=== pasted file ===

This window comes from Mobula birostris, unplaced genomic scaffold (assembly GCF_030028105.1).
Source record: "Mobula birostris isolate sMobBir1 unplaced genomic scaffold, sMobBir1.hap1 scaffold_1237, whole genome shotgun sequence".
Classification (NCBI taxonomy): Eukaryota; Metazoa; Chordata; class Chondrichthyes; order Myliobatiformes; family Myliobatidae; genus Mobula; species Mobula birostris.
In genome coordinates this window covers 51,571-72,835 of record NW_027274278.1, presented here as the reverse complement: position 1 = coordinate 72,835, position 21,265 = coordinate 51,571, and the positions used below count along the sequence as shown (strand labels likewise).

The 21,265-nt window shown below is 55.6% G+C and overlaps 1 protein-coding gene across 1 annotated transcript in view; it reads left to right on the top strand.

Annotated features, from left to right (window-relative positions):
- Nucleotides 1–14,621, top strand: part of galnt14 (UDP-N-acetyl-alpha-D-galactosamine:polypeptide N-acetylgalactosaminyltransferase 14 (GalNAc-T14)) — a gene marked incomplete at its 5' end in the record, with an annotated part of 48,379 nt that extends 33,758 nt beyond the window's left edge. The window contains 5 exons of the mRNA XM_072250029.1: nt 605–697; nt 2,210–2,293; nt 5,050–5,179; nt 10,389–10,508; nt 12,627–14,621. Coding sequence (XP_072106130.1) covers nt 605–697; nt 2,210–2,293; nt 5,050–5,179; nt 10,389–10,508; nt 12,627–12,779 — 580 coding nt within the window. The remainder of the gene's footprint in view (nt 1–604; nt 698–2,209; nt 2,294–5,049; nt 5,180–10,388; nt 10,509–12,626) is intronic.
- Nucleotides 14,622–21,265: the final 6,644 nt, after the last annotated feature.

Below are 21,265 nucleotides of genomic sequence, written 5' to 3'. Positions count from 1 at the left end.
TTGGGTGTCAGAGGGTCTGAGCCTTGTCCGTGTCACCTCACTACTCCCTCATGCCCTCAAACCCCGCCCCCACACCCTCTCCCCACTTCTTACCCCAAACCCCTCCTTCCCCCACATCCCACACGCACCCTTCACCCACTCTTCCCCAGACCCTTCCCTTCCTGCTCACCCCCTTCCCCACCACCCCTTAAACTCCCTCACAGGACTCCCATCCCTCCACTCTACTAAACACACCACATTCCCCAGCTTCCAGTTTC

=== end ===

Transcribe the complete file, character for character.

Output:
This window comes from Mobula birostris, unplaced genomic scaffold (assembly GCF_030028105.1).
Source record: "Mobula birostris isolate sMobBir1 unplaced genomic scaffold, sMobBir1.hap1 scaffold_1237, whole genome shotgun sequence".
Classification (NCBI taxonomy): Eukaryota; Metazoa; Chordata; class Chondrichthyes; order Myliobatiformes; family Myliobatidae; genus Mobula; species Mobula birostris.
In genome coordinates this window covers 51,571-72,835 of record NW_027274278.1, presented here as the reverse complement: position 1 = coordinate 72,835, position 21,265 = coordinate 51,571, and the positions used below count along the sequence as shown (strand labels likewise).

The 21,265-nt window shown below is 55.6% G+C and overlaps 1 protein-coding gene across 1 annotated transcript in view; it reads left to right on the top strand.

Annotated features, from left to right (window-relative positions):
- Nucleotides 1–14,621, top strand: part of galnt14 (UDP-N-acetyl-alpha-D-galactosamine:polypeptide N-acetylgalactosaminyltransferase 14 (GalNAc-T14)) — a gene marked incomplete at its 5' end in the record, with an annotated part of 48,379 nt that extends 33,758 nt beyond the window's left edge. The window contains 5 exons of the mRNA XM_072250029.1: nt 605–697; nt 2,210–2,293; nt 5,050–5,179; nt 10,389–10,508; nt 12,627–14,621. Coding sequence (XP_072106130.1) covers nt 605–697; nt 2,210–2,293; nt 5,050–5,179; nt 10,389–10,508; nt 12,627–12,779 — 580 coding nt within the window. The remainder of the gene's footprint in view (nt 1–604; nt 698–2,209; nt 2,294–5,049; nt 5,180–10,388; nt 10,509–12,626) is intronic.
- Nucleotides 14,622–21,265: the final 6,644 nt, after the last annotated feature.

Below are 21,265 nucleotides of genomic sequence, written 5' to 3'. Positions count from 1 at the left end.
TTGGGTGTCAGAGGGTCTGAGCCTTGTCCGTGTCACCTCACTACTCCCTCATGCCCTCAAACCCCGCCCCCACACCCTCTCCCCACTTCTTACCCCAAACCCCTCCTTCCCCCACATCCCACACGCACCCTTCACCCACTCTTCCCCAGACCCTTCCCTTCCTGCTCACCCCCTTCCCCACCACCCCTTAAACTCCCTCACAGGACTCCCATCCCTCCACTCTACTAAACACACCACATTCCCCAGCTTCCAGTTTC